The real-time ASH table for Oracle monitoring

Using predictive analytics, the AWR and ASH data can be used to predict future outages and changes in performance, an important benefit for a DBA who must meet strict SLA requirements. 

Using linear regression with AWR data

Most Oracle professionals will monitor for several dozen metrics.  To get more information on AWR and ASH:

Inside Oracle's v$ performance views

The V$ views provide continually metrics at internal statistics. You may hear the V$ views called dynamic performance views or tables for this reason and there are over 150 of them.  The v$ views are created on top of Oracle x$ fixed tables (which are in-reality C structures) and you can see the mapping of the x$ tables to the v$ views by examining the v$ creation scripts in $ORACLE_HOME/rdbms/admin/catalog.sql.

The v$ data is similar to the AWR and ASH data in that they raw data are accumulators, measuring a metric since startup time. To make v$ information useful, it's helpful to take repeated samples over a fixed time period and compute the delta values.

A review of extra cost Oracle monitoring options & tools

Within the world of molecular physics, the scientists say that the act of observing a sub-atomic behavior will alter the behavior, and we see the same problem with Oracle system monitoring. In the nanosecond world of the CPU, the act of collecting statistics about a processing operation can easily exceed the cost of the instruction itself.

The same is true of some real-time monitors that sample SGA information directly from the SGA and other third party tools that use server-side agent processes to monitor Oracle.  Before you invest in real-time monitors, beware of several potential problems:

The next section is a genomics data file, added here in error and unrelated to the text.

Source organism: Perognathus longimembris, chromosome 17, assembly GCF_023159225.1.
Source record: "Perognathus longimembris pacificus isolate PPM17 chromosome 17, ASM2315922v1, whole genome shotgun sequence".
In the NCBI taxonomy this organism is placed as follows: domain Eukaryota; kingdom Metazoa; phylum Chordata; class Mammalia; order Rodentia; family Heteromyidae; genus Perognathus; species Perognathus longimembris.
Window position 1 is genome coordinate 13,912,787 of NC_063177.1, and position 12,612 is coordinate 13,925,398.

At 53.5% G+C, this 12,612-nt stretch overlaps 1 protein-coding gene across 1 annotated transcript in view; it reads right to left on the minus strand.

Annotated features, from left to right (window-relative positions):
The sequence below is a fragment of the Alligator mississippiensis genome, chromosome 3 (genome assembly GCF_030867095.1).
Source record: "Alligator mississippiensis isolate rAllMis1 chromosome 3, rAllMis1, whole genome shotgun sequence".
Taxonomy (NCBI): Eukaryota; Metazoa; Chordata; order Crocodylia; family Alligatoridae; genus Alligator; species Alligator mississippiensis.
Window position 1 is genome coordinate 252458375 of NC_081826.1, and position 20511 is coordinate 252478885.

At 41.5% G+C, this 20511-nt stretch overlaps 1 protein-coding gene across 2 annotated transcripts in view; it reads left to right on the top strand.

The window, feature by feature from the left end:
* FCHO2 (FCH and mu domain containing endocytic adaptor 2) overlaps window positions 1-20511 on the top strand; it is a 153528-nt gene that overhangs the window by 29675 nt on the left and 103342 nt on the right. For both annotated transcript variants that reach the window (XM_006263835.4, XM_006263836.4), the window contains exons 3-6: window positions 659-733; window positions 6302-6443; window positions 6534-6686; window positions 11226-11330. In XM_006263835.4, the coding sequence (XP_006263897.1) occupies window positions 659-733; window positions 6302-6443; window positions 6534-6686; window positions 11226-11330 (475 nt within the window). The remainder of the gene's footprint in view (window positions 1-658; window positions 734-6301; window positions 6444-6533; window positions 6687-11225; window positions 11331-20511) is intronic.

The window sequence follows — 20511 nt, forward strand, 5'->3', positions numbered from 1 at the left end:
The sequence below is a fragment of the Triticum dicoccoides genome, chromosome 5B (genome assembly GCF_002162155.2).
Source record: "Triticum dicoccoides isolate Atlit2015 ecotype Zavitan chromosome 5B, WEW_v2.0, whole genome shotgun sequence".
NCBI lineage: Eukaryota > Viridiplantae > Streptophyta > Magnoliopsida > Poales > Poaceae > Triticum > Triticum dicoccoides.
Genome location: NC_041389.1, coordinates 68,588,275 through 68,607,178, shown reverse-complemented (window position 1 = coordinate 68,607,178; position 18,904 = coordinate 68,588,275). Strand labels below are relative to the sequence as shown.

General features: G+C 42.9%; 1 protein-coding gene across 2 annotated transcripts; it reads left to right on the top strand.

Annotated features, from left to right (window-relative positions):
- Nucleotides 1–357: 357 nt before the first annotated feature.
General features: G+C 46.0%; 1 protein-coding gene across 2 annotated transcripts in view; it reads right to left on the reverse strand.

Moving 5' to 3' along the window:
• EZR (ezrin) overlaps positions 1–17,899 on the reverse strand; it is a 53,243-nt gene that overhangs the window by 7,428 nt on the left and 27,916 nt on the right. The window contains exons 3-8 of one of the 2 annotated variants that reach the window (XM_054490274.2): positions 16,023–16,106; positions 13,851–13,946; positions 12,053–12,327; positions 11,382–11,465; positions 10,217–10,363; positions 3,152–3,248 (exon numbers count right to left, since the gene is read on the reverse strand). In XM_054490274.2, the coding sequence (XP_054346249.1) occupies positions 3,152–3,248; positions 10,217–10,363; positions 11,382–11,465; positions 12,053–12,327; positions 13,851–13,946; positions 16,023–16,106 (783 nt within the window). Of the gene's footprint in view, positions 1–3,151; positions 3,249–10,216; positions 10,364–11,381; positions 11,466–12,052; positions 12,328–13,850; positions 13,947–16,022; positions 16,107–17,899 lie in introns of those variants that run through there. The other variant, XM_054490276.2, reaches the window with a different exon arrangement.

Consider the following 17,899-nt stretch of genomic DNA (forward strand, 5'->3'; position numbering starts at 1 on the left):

• On stressed systems, greedy real-time monitors can create more performance problems than they reveal. 
  • There are few options to remedy an acute performance problem - It can be difficult if not impossible to correct some acute performance problems.

I personally recommend the following real-time Oracle monitors

  • Confio - Confio Ignite software is a low footprint tool that allow you to identify perforance issues in real time.
  • Oracle performance pack and diagnostic pack - While not best-of-breed, these tools are fully integrated with Oracle and fully supported by Oracle Corporation.

For proactive monitoring tools, there are several choices.  Because they use pre-collected data from STATSPACK and AWR, they impose no burden on the production system.  I personally endorse and sell these proactive Oracle monitors:

Building your own Oracle monitoring infrastructure

In the classic build vs. buy decision you must weigh the relative costs of developing a customized Oracle monitoring solution in-house vs. the time costs for the Oracle professional to cobble together a solution.  The relative benefits of each approach involve:

  • Build - You get the benefit of a customized solution that can be easily changed and enhanced, with customized alert mechanisms.  The downside is that they require significant knowledge for Oracle internals.  Sophisticated Oracle monitors can take hundreds of hours to develop.
  • Buy - Buying a tool has several advantages, foremost that you get quick access to performance data.  The downsides are the high costs and the difficulty in customizing the tool to meet the business monitoring requirements of your shop.

 In sum, Oracle monitoring addresses a critical business need to quality and response time assurance, and it is the challenge of the Oracle professional to leverage upon the performance data from the v$ views, and AWR/ASH tables to monitor and analyze important performance trends within Oracle.

Oracle Monitoring References:

See these related references on Oracle monitoring: